About Unpacking…

Daily Mail:

The lush descriptions of Africa are lovely, and the story absorbing and thoughtful, with more than one twist in the tail. Read more

The Times:
Jilla is a sharp and often funny interpreter of modern life and morality. Read more

Sunday Times:
The harsh beauty and isolation makes the well-heeled watering hole a smart setting for the novel’s Big Chill-like premise. Read more

A well-written, entertaining read about the choices we make in our lives

Set on a luxury game farm in the Kalahari, Shireen Jilla’s The Art of Unpacking Your Life is an entertaining, although at times flawed novel type of read about a group of old university friends from England celebrating a birthday.

The birthday is that of forty-year-old Connie, who has been responsible for bring them all to South Africa. It’s set on Gau, a fictional lodge, but one that closely resembles those in real life, lending an authenticity to this novel. The story opens as the group arrive on the reserve, with a “sociable weaver bird nest splayed across the acacia thorn tree like an ancient, sun-damaged headdress”.

Jilla’s writing is evocative and descriptive, bringing the sun-baked yet mysterious Kalahari desert alive through the story, from descriptions of the typically thatch lodge to the burning sands, to the wild animals who survive there.

At first it’s a little hard keeping track of the characters, but each soon emerges in their own right as strongly well-developed individuals. There’s Connie’s philandering politician husband, Julian, devoted to her, certainly, but with each infidelity he wounds her further, although she’s long got used to it, or so she thinks. There’s Sara, an ambitious single barrister who’s come away on this trip harbouring a guilty secret about her latest case. Lizzie bemoans the path her life has taken – no man, and a low-end job in which she’s failed to advance.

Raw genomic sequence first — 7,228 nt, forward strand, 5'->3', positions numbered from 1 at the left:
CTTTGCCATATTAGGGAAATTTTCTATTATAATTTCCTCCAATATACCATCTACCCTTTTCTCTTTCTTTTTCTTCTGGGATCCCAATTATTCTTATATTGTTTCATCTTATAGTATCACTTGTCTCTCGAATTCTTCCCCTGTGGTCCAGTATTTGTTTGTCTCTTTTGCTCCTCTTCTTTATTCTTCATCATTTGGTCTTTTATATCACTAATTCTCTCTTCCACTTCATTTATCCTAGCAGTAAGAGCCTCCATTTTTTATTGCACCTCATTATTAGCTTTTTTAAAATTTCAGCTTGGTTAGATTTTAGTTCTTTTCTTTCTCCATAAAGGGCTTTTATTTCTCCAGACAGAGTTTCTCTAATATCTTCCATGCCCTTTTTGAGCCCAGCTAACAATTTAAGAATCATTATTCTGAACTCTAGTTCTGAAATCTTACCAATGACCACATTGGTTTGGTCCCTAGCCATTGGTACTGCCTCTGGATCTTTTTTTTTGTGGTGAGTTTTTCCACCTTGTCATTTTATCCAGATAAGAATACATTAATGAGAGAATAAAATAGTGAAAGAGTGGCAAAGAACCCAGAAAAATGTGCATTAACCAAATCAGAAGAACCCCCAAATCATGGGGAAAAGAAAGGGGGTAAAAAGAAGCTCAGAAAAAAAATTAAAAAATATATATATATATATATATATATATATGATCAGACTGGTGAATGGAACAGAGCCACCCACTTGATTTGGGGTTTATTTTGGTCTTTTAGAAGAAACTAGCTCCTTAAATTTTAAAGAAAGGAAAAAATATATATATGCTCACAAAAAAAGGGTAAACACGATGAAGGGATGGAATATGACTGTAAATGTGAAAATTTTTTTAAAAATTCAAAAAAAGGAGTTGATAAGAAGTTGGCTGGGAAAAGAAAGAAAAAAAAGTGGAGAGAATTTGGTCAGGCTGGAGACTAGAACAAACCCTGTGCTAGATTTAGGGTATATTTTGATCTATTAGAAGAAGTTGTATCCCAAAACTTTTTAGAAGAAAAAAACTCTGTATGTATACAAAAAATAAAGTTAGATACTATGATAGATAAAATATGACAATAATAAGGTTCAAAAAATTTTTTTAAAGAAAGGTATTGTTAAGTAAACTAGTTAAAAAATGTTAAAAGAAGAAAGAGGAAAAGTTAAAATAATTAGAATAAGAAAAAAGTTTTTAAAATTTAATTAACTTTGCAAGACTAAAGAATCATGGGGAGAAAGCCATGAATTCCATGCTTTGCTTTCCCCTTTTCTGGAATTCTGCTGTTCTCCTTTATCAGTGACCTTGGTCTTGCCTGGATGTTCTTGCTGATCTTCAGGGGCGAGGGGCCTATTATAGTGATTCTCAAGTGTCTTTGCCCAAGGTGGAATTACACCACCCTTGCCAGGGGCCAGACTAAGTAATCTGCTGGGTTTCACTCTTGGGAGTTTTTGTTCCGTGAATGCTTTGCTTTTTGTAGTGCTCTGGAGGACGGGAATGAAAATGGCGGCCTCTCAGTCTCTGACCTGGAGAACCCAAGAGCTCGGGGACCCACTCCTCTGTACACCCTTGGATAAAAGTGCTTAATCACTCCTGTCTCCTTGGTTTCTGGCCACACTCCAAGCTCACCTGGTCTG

There’s sensitive Luke – newly divorced – and an old flame of barrister Sara, and Matt, having a surrogate baby with his new wife, which he confesses soon after they all arrive. Daniel wants to settle by buying land, but his partner Alan is less sure about that, which highlights a crack in their relationship.

And then there’s Gus, the game ranger, who will add further spice to the mix with his own blend of romantic allure.

The story of their individual dramas and a series of revelations plays out against the backdrop of the days at the lodge, the game drives, a night spent in the dessert for “the girls” of the group, and the sightings of the animals, which lends further excitement and tension to the story. This is what I like to call a “travel novel” in which the action is set against a place foreign to the protagonists, in which place is both character and mover of the action as that of the characters. And Jilla writes well about the African bush, bringing it to vivid real life.

At times the plot development becomes a little too obvious, a tad trite, but by then you’re so well engrossed in the story that you barely notice. This is a well-written, entertaining read about the choices we make in our lives, and the hope that can undo those decisions we thought were written in stone.

By Arja Salafranca

Project manager: calling in reinforcement

Structural variations sounds like the title of an experimental, electronic album and indeed my concerns over the cost of such items as wall ties, beam ties and extra steels and other reinforcements required for our house have been like a theme song raging through my head. For a while I stopped visiting the house.
With a book to launch and a death in my family, it was too much to face.